Your blood carries oxygen and nutrients to all parts of your body. Blood transfusions replace blood that is lost through surgery or injury or provide it if your body is not making blood properly. You may need a blood transfusion if you have anemia, sickle cell disease, a bleeding disorder such as hemophilia, or cancer. For people in critical condition, blood transfusions can be lifesaving.
Four types of blood products may be given through blood transfusions: whole blood, red blood cells, platelets, and plasma. Most of the blood used for transfusions comes from whole blood donations given by volunteer blood donors. A person can also have his or her own blood collected and stored a few weeks before surgery in case it is needed.
After a doctor determines that you need a blood transfusion, he or she will test your blood to make sure that the blood you are given matches your blood type. A small needle is used to insert an IV line in one of your blood vessels. Through this line, you receive healthy blood. Blood transfusions usually take 1 to 4 hours to complete. You will be monitored during and after the procedure.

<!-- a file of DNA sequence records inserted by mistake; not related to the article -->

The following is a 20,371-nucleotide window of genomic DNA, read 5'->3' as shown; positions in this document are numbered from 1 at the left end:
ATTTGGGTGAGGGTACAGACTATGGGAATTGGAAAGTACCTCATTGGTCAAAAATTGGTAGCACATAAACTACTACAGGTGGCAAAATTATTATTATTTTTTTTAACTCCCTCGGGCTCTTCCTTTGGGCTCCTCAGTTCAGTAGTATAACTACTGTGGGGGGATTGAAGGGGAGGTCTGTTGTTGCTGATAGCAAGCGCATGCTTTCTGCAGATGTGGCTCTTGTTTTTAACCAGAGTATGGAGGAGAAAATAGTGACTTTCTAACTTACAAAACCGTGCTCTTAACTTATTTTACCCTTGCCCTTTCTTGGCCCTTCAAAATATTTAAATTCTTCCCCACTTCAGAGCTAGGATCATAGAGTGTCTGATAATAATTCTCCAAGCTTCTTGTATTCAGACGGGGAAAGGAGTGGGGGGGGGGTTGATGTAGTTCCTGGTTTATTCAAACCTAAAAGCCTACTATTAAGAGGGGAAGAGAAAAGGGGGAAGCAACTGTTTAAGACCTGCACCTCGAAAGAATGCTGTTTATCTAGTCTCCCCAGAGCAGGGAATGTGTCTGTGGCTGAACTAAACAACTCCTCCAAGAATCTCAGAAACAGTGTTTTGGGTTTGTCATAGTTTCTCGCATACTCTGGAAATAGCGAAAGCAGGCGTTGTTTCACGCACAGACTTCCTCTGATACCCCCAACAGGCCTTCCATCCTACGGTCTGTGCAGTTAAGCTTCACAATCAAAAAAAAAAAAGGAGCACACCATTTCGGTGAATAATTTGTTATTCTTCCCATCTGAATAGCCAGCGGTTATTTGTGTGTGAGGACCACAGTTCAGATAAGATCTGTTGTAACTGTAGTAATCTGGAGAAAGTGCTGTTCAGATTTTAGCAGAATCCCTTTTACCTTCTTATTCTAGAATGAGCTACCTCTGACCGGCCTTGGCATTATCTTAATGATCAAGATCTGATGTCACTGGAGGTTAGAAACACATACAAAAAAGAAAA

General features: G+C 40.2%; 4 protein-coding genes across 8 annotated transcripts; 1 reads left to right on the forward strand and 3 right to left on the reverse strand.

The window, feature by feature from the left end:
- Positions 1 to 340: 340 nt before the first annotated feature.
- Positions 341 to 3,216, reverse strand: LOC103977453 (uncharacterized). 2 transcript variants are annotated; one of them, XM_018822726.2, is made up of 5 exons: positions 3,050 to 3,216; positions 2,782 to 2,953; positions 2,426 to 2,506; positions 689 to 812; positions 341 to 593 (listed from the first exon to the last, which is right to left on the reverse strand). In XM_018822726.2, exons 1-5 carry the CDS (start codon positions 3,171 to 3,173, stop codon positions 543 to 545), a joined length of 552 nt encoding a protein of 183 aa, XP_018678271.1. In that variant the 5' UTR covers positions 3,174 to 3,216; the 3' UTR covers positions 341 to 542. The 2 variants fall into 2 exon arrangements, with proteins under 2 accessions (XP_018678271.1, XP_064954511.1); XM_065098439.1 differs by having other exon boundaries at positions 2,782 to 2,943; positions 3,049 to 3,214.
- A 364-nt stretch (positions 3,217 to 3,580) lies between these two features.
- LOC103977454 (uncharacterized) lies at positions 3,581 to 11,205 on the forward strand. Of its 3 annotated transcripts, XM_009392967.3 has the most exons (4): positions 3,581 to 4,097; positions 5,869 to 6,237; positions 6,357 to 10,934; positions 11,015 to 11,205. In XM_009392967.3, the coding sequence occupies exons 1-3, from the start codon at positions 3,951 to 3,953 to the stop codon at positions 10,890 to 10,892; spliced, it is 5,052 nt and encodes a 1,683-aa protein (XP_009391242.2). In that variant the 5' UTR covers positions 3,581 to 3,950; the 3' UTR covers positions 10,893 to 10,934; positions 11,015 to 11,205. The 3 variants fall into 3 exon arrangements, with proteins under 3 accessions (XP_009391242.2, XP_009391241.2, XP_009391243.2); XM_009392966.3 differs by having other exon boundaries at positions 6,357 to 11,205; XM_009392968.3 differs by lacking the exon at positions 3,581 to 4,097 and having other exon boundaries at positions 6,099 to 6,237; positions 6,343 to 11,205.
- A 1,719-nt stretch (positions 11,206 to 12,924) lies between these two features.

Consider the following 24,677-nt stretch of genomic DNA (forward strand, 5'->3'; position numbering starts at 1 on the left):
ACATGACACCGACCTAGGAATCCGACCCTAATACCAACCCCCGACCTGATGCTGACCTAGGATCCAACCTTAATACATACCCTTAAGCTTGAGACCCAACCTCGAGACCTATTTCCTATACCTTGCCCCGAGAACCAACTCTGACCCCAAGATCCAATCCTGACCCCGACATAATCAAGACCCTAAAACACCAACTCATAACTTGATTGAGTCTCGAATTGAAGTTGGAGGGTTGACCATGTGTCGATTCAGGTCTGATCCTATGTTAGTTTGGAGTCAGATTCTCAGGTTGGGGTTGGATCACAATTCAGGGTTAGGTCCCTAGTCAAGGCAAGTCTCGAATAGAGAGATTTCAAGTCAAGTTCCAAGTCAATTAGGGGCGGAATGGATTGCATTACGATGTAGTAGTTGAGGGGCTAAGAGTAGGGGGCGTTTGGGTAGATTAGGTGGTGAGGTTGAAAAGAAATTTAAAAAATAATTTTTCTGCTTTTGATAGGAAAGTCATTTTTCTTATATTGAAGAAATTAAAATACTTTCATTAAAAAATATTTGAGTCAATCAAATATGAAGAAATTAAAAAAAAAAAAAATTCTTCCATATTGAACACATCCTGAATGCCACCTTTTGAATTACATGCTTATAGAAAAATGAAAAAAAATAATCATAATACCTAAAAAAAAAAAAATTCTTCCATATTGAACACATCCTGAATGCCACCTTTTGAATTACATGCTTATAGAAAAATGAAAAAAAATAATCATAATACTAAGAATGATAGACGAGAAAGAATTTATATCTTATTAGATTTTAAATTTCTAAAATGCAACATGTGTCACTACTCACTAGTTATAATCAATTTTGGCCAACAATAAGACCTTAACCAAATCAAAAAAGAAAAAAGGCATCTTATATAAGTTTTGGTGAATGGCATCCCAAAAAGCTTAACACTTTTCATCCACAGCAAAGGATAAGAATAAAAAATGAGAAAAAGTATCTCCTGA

Blood transfusions are usually very safe, because donated blood is carefully tested, handled, and stored. However, there is a small chance that your body may have a mild to severe reaction to the donor blood. Other complications may include fever, heart or lung complications, alloimmunization, and rare but serious reactions in which donated white blood cells attack your body’s healthy tissues. Some people have health problems from getting too much iron from frequent transfusions. There is also a very small chance of getting an infectious disease such as hepatitis B or C or HIV through a blood transfusion. For HIV, that risk is less than one in 1 million. Scientific research and careful medical controls make the supply of donated blood very safe. Blood transfusions are among the most common medical procedures in the nation.
Learn about the following ways the NHLBI continues to translate current research into improved health for people who give the gift of life, and for people across the lifespan who need a blood transfusion. Research on this topic is part of the NHLBI’s broader commitment to advancing blood disorders and blood safety scientific discovery.
In support of our mission, we are committed to advancing blood transfusion research in part through the following ways.
Learn about exciting research areas the NHLBI is exploring to improve blood transfusion.
We lead or sponsor many studies on blood transfusion. See whether you or someone you know is eligible to participate in our clinical trials.
After reading our Blood Transfusion Health Topic, you may be interested in additional information found in the following resources.